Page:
Nature has kept evolving for at least 4 billion years on Earth, transforming random interactions into progressively more complex “random but probabilistically directed” interactions that all together create emerging behaviours that in turn increase probability and in a way decrease randomness.
The basic steering force in this evolution can be seen as Darwin said “the survival of the fittest” or as other biologists put it “the success of the most adaptable”. A physicist would probably say “the drive towards lower and more efficient power consumption against the second law of thermodynamics”.
Indeed, if we look at biological systems we see an amazing success in minimising the power requirements, from the flight control system of an insect that selectively activates just what’s needed in a specific moment to the automatic temperature control in termite nests.
Engineers are trying to reduce as much as possible, nowadays, the power budget in their systems and the overall power budget in system aggregation. This latter is much more challenging since the aggregation results from a multitude of systems, each one optimised but those optimisations when aggregated do not necessarily result in an overall optimisation. We need to move from local optimisation to an overall optimisation and that requires that each individual system can evolve and adapt over time. A very big challenge indeed. So why not learn from Nature that had billion of years to perfect strategies and went through billions of missteps eventually coming to good solutions?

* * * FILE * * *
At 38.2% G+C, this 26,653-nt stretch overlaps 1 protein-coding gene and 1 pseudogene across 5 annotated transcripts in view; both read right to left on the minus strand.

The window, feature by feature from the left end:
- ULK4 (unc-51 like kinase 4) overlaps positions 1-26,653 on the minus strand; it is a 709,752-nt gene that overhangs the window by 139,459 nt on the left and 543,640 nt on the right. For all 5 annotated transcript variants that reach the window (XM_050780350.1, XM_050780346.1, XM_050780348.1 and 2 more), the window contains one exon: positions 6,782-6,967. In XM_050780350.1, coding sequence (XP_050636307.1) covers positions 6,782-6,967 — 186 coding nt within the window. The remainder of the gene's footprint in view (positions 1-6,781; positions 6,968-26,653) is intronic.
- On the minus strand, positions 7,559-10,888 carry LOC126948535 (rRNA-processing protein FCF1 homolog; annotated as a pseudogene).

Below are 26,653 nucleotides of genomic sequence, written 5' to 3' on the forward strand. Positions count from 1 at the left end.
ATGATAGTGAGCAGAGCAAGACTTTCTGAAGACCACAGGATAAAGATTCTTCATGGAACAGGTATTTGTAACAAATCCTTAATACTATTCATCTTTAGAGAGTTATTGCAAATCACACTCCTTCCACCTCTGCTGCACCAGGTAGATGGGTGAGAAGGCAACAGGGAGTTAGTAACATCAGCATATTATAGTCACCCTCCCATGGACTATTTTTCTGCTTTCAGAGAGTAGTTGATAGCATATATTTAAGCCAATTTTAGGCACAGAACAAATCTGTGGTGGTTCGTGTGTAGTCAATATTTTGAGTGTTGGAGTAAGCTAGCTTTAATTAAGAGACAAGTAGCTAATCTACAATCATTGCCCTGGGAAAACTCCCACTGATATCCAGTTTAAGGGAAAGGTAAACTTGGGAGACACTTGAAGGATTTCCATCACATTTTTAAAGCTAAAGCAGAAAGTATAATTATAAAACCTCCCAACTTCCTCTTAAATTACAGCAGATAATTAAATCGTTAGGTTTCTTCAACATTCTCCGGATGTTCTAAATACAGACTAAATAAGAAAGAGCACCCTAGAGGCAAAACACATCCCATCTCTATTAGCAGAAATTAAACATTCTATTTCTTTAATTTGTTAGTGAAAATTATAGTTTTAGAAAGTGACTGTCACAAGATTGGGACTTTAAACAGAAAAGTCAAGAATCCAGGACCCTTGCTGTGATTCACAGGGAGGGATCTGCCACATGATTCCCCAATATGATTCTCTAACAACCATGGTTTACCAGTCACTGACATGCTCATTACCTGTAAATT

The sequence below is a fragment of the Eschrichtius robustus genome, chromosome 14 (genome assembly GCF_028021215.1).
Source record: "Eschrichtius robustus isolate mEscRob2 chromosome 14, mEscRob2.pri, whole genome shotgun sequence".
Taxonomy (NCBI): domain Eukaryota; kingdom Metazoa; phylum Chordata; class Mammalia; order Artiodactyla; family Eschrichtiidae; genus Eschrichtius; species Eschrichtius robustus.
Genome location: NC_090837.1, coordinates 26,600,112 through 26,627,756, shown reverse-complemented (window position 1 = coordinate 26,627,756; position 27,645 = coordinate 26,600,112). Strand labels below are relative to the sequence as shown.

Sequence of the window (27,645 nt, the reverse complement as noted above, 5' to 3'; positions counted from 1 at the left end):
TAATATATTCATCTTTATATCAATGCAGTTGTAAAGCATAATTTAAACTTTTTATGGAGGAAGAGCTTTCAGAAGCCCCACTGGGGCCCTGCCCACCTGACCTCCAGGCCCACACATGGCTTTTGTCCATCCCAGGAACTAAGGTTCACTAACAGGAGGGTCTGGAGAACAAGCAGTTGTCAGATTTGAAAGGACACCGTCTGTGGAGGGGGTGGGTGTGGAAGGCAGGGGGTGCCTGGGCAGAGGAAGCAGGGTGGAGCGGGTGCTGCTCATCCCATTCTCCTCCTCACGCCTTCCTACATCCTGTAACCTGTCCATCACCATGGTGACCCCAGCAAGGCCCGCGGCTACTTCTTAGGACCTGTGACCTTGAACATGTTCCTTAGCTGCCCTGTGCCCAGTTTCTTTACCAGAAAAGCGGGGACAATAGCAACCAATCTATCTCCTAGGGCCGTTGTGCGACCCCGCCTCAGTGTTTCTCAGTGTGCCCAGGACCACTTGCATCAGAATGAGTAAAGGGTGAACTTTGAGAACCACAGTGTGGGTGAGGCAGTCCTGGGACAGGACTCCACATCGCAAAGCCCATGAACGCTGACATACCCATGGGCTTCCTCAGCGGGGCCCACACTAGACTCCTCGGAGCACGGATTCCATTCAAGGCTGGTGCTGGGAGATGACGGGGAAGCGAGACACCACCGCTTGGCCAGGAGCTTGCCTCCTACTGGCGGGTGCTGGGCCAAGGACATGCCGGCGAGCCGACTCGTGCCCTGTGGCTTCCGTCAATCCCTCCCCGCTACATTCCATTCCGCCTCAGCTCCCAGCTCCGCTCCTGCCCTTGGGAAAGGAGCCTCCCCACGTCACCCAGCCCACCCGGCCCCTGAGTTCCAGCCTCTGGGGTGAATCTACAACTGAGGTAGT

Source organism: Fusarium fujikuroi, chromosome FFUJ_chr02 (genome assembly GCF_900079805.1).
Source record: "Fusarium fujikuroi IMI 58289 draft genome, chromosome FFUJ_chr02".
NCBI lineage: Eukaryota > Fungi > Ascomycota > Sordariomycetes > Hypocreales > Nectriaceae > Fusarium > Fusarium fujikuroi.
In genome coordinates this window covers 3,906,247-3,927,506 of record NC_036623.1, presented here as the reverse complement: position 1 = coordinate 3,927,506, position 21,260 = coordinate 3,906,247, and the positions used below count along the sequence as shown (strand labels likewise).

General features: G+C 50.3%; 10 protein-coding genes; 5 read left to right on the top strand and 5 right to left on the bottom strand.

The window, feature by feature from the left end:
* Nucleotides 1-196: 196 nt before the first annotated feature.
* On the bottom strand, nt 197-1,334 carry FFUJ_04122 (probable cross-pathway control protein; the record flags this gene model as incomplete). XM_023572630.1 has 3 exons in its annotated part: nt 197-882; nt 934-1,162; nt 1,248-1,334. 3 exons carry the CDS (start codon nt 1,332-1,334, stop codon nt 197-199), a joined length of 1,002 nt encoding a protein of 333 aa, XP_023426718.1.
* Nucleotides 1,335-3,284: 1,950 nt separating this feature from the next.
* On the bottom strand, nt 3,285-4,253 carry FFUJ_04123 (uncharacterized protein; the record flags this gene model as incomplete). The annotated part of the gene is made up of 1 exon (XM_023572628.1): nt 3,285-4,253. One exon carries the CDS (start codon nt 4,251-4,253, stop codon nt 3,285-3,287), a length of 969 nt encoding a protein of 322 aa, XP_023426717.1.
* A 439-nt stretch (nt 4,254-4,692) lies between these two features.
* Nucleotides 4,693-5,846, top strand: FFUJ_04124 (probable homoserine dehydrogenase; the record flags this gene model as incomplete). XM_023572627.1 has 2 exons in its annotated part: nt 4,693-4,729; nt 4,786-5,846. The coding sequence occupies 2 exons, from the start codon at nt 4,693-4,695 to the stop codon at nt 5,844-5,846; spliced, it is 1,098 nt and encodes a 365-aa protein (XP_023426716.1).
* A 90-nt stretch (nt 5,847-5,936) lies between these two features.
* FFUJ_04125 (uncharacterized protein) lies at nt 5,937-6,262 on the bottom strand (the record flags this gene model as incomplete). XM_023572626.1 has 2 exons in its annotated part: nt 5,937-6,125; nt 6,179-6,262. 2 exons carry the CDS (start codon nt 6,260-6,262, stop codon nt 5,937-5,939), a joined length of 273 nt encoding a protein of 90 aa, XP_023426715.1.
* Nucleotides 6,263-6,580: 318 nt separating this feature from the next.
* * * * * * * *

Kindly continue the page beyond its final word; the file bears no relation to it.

This is what many scientists are actually doing. More specifically, this post is originated by having read a news from the National Science Foundation reporting on the work of a team at the Real Power and Intelligence Systems Laboratory at Clemson University.
This is a team of neuroscientists that have decided to approach the problem of controlling the complexity of electrical grids using live neurones grown in a culture dish. By leveraging the ability of neurones to process complex data (and understanding patterns) the neuroscientists hope to create a “smart grid”.
According to Venayagamoorthy, the team lead researcher:
“What we need is a system that can monitor, forecast, plan, learn, make decisions. Ultimately, what we need is a control system that is very brain-like. The brain is one of the most robust computational platforms that exists. As power-systems control becomes more and more complex, it makes sense to look to the brain as a model for how to deal with all of the complexity and the uncertainty that exists”.